You probably have some inquiries if you’re looking to buy a new electric vehicle. Do electric cars need oil changes?
Electric vehicles don’t NEED oil changes because they don’t have any moving parts like valves and pistons that require lubrication. You won’t ever need to worry about regular oil changes that are required for conventional cars because electric cars employ entirely different drivetrains.
You won’t ever have to think about the oil change topic during your EV maintenance tasks because electric cars have entirely different drivelines. Oil is necessary for traditional gas cars’ combustion engines to keep their moving parts lubricated. An engine’s moving parts must pass each other smoothly and quickly as pistons, valves, and other moving parts.
In this way, the close-tolerance interactions make an oil change for the engine necessary. Atomic metal flakes that have accumulated in the oil as a result of all that metal-on-metal contact must be removed in order to ensure the safety and longevity of the gasoline-powered engine as well as to keep it running smoothly.
In this article, we examine why this is the case and whether EVs in general need less maintenance.
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Why Don’t Electric Cars Need Oil Changes?
Numerous moving components, including valves and pistons, are found in conventional internal combustion engines. To maintain smooth operation, we must keep the engine’s oil level topped off.
In an ICE, the oil travels through galleries, which are the tubes, channels, and pipelines used to deliver oil to various parts of the engine. Oil is sprayed on the crankshaft and bearings, and galleries run through them to keep them cool while they spin.
Pistons move up and down in the cylinders with less friction thanks to spurt holes, which spray oil on the undersides of the pistons. Additionally lubricated for smooth motion are the camshaft, valves, and valve springs.
There are a lot fewer moving parts in an electric vehicle. There are no valves, valve springs, camshafts, cylinders, or pistons.
Do Hybrid Cars Need Oil Changes?
Many of the advantages of owning an EV are present in hybrid cars, but without the drawbacks (such as long recharging times, ‘range anxiety’).
Sadly, oil changes are still necessary for hybrid vehicles because all of them have internal combustion engines, whether they are plug-in hybrids (PHEV), mild hybrids (MHEV), or full hybrids (HEV). This is so because they contain identical moving parts to a typical ICE.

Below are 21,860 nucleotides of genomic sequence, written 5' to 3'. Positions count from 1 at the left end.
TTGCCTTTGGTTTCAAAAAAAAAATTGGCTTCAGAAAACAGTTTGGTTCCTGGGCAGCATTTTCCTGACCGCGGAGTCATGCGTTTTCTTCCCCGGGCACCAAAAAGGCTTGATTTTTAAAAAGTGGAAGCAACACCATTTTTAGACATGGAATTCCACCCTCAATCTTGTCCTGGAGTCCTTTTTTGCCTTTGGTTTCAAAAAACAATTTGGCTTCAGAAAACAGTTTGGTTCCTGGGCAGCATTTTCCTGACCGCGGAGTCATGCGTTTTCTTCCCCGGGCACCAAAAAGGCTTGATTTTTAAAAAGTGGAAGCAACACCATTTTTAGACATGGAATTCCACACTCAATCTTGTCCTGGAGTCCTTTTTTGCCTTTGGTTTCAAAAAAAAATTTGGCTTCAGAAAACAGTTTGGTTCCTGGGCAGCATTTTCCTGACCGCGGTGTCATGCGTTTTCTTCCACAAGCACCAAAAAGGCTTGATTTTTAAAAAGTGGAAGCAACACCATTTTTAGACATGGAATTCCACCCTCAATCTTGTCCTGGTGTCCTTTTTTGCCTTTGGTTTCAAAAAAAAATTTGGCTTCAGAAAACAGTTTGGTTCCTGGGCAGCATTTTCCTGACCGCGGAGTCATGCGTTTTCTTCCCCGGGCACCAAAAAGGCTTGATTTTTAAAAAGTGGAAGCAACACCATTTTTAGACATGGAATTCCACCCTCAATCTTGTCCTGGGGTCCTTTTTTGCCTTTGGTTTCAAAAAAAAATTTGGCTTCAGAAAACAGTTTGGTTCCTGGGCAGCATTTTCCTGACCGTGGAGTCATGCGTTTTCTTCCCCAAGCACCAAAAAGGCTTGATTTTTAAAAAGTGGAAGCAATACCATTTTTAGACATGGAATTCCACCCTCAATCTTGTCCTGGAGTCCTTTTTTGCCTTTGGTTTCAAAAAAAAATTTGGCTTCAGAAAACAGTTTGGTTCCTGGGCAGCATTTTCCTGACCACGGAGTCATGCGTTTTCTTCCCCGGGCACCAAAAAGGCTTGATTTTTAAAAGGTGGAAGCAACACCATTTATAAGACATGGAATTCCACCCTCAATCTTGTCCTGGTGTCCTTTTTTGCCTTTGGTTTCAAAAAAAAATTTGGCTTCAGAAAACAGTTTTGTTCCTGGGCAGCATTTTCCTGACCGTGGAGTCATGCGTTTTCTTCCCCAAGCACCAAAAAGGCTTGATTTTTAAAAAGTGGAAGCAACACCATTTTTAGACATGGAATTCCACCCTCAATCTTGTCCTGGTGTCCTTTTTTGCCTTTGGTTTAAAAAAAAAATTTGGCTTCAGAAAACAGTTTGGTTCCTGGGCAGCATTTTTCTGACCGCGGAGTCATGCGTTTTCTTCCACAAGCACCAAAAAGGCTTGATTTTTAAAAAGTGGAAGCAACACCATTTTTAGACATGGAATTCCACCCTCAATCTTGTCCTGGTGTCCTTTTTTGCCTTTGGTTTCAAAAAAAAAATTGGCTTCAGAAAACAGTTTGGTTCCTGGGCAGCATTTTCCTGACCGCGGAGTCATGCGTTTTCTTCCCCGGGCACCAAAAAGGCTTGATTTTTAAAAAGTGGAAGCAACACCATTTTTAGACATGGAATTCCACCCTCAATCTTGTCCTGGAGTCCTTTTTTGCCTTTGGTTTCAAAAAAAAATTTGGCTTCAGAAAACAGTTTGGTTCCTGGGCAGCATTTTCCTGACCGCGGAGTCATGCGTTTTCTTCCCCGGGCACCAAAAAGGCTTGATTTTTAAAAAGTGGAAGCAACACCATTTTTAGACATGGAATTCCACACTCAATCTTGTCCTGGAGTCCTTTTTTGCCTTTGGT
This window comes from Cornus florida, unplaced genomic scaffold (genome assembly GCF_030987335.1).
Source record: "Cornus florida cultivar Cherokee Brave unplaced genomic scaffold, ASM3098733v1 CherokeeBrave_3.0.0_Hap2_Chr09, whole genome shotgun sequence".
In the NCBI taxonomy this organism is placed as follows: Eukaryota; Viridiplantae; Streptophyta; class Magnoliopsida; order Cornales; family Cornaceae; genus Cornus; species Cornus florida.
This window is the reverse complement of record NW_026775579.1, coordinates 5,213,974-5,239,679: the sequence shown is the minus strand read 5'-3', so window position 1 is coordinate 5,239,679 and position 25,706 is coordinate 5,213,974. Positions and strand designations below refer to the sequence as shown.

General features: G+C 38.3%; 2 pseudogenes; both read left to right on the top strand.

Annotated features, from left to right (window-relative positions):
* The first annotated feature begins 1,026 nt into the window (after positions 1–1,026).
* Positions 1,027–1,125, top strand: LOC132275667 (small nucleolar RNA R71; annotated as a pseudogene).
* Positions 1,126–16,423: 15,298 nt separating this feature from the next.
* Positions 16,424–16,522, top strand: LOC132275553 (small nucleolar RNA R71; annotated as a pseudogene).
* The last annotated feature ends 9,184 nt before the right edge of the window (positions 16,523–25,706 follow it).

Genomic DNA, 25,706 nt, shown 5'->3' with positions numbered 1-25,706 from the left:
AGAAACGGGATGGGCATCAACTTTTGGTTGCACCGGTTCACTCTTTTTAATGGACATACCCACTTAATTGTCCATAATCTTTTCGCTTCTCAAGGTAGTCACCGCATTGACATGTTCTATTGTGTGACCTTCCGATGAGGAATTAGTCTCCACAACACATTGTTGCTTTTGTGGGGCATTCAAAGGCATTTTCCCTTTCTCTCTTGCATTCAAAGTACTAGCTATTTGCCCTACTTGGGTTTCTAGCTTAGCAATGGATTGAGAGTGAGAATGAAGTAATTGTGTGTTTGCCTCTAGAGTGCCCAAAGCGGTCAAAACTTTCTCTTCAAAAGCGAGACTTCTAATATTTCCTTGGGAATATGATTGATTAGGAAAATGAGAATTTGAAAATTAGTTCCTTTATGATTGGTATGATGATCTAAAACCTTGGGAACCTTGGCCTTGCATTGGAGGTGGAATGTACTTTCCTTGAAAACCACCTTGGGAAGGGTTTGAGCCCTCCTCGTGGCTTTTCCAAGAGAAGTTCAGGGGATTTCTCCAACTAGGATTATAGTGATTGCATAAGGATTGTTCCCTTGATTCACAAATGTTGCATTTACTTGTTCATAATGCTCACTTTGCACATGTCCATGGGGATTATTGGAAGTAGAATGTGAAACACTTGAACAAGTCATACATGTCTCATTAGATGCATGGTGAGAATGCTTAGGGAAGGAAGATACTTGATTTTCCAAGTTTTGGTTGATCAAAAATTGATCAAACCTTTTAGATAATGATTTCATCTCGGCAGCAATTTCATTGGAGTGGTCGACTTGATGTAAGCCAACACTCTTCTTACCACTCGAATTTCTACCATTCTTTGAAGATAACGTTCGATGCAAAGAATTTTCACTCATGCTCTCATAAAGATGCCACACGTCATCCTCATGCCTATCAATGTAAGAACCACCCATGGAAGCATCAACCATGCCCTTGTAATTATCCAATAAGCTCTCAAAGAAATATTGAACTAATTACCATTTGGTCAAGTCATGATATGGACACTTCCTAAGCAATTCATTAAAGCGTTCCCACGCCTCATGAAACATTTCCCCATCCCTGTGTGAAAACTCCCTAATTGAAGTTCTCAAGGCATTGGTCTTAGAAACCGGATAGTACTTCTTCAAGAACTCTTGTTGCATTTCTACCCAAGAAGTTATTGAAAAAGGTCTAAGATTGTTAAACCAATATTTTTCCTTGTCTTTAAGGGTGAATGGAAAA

Read about What Oil Does My Car Take?
What Does Need Replacing Or Maintaining on An EV?
Although EVs don’t require as frequent engine oil changes as ICEs, they still have some fluids that need to be changed now and then.
Coolant is used in electric vehicles to control battery temperatures. Check the owner’s manual for your specific vehicle to determine how frequently the coolant needs to be flushed or topped off. As they are sealed, EV cooling systems should only be topped off by a trained EV technician.
You should expect to replace the coolant after the first 50,000 miles, though each vehicle will have its own schedule for doing so.
EVs also have “gear oil,” also known as transmission fluid, which occasionally needs to be replaced. According to the Tesla Model S manual, this should be done once every 12 years or 150,000 miles.
Regenerative braking is also used by electric vehicles. By using the magnets inside the motor to slow down the vehicle instead of the brakes, this extends the vehicle’s range and minimizes the amount of wear and tear on the brakes.
Elon Musk expressed such faith in the effectiveness of regenerative braking that he even asserted that the brake pads on a Tesla “literally never” need to be replaced throughout the lifespan of the vehicle.
However, brake discs and pads cannot always be replaced by regenerative braking. They come in very handy during emergency braking situations.
The same hydraulic fluid used in conventional cars is used when the brake discs and pads are pressed together to stop the vehicle. Because brake fluid is hygroscopic, it gradually absorbs water from the atmosphere. It can corrode the brake system if the fluid isn’t flushed frequently.
Brake fluid should ideally be changed every two years.
What Doesn’t Need Replacing Or Maintaining on An EV
In general, EVs require much less maintenance because they have fewer moving parts. Moving forward, this is likely to be a key selling point for EVs.
To give you an idea, these are just some of the issues that you won’t need to worry about in an EV:
- Replacing the spark plugs
- Blown head gaskets
- Replacing belts/hoses
- Ring and cylinder wear
- Swapping the drive belts
- Changing fuel filters
- Replacing the water pump
- Carburetor flooding
- Radiator problems
- Exhaust system
When you own an EV, all of these savings add up to be fairly substantial.
And driving an EV can help you save money in other ways as well.
Compared to gas-powered vehicles, electric vehicles require less frequent maintenance and no oil changes.
The internal combustion engine of a gas car operates in a hot, high-friction environment, and without new oil, the engine’s valves and pistons may grind against one another and lose efficiency.
The engines and all ancillary moving parts are absent from electric cars. Electric motors and a battery power them. Because of this, engine oil is not required.
Unlike conventional gas cars, you won’t have to worry about any of these with an EV:
- Oil changes
- Timing belt changes
- Spark plug replacements
- Fuel filters
- Emission checks
For an electric car, even brake pad replacements are uncommon.
However, this does not imply that EVs are totally self-sufficient. The coolant, brake, and transmission fluid levels must still be checked. Manufacturers also advise professional maintenance every two years.